By Pablo Jaime Sainz
Erlinda “Chulie” Ulloa believes that science and medical research should serve the underserved.
That’s why she has volunteered as a translator at Mid-City Community Clinic. That’s the reason why she also volunteered at a Tijuana clinic that serves needy families.
But most of all, that’s what made her apply to the Fullbright Student Program to do medical research in Argentina.
“Science is always a positive thing when it serves people who are underserved,” said the 25 year-old San Diego resident.
Ulloa is one of over 1,200 U.S. citizens who will travel abroad for the 2006-2007 academic year through the Fullbright Student Program. The competitive program’s purpose is to build mutual understanding between the people of the United States and the rest of the world.
Ulloa was scheduled to leave for Argentina last Monday, September 4. She will receive a monthly stipend during the year her grant lasts.
There, the University of California, San Diego, graduate will conduct research in neuroscience at the Fundación para la Lucha contra las Enfermedades Neurológicas de la Infancia, a leading Argentinean institute specializing in neurosciences.
She will work under the supervision of Dr. Esteban Fridman on a project that will try to find out how different parts of the brain are affected by a major stroke.
“With this opportunity, I will gain exposure to research outside of academia, and hone my analytical abilities, laboratory skills, and theoretical knowledge,” she said. “I will also acquire an appreciation for global health complexities in a social context. I will increase my knowledge of the sociocultural determinants of health, and directly see how interactions between patients and physicians influence the research questions that are asked.”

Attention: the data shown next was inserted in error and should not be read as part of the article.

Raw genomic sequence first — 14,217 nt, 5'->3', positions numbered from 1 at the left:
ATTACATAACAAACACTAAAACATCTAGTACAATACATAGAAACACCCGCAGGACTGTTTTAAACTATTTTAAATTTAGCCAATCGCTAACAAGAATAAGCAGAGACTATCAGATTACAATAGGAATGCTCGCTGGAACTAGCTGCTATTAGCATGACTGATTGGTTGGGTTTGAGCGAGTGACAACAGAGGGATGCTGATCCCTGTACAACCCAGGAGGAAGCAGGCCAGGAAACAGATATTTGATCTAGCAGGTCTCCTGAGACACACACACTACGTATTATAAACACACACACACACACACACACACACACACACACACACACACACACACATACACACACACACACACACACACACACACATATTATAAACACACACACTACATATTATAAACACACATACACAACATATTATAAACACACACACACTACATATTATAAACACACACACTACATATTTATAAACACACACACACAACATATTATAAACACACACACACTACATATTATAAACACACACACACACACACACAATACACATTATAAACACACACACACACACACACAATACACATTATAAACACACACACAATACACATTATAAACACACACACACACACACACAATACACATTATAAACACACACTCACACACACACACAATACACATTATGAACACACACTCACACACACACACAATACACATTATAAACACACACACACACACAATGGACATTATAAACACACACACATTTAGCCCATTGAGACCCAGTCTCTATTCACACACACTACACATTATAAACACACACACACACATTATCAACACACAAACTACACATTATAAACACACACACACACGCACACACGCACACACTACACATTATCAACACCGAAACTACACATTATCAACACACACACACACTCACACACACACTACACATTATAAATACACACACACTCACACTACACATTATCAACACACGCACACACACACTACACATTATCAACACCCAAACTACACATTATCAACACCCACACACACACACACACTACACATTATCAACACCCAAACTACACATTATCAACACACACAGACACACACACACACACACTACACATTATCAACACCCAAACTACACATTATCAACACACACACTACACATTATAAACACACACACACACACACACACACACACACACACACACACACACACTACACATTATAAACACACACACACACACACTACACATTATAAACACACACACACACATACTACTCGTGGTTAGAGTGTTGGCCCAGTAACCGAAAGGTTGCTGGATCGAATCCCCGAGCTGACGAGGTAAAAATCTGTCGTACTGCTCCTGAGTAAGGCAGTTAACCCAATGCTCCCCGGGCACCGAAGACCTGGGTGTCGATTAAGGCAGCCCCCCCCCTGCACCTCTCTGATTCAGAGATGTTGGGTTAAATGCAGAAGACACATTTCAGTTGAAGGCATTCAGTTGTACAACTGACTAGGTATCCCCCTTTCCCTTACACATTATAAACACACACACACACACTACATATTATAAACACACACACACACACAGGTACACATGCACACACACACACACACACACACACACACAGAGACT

Her goal is to help people who have suffered a stroke to have normal body functions again.
“A major goal of the Fulbright Program is to break barriers that divide us by increasing mutual understanding and respect across borders through public service,” Ulloa said. This coincides with my desire to tackle controversial and complex issues by integrating culture and medicine in order to eliminate health disparities in underserved communities.”
Ulloa, who is of Mexican and Puerto Rican descent, graduated from UCSD in 2005 with degrees in Animal Physiology & Neuroscience, and Psychology. At UCSD, she was involved assisting professors in research projects.
She was also active with UCSD´s Health and Medical Professions Preparation Program (HMP3), an organization that helps students interested in the medical field.
In all the areas she was involved at the university, Ulloa left an important mark, said Adele Wilson, director of HMP3.
“She was a terrific role model for other students,” Wilson said.
Wilson highlighted Ulloa´s interest in helping minority students accomplish their goals in medicine.
“She excites people,” Wilson said.
Wilson said Ulloa is the first HMP3 student and one of the few UCSD students to receive the competitive Fullbright Scholarship.
Recipients of Fulbright awards are selected on the basis of academic or professional achievement, as well as demonstrated leadership potential in their fields. Among the thousands of prominent Fulbright alumni are: Craig Barrett, Chairman of the Board of Intel Corporation; Mohamed Benaissa, Minister for Foreign Affairs, Morocco; and Luis Ernesto Derbez, Minister of Foreign Affairs, Mexico.
Ulloa said that she thinks her project will be of great relevance to neurosciences.
“A stroke can happen to anyone. I think this is going to benefit a lot of people,” she said.
She will live in Argentina until August, 2007.
When she first learned that she had been selected for the grant, Ulloa said she was really excited.
She said her interest in helping the underserved came from the principles her mother and grandmother instilled in her.
Her goal is to become a researcher and continue contributing to science.
“Most of my research will be focused on helping low-income communities,” she said.
To learn more about the Fullbright Scholar Program, visit www.cies.org.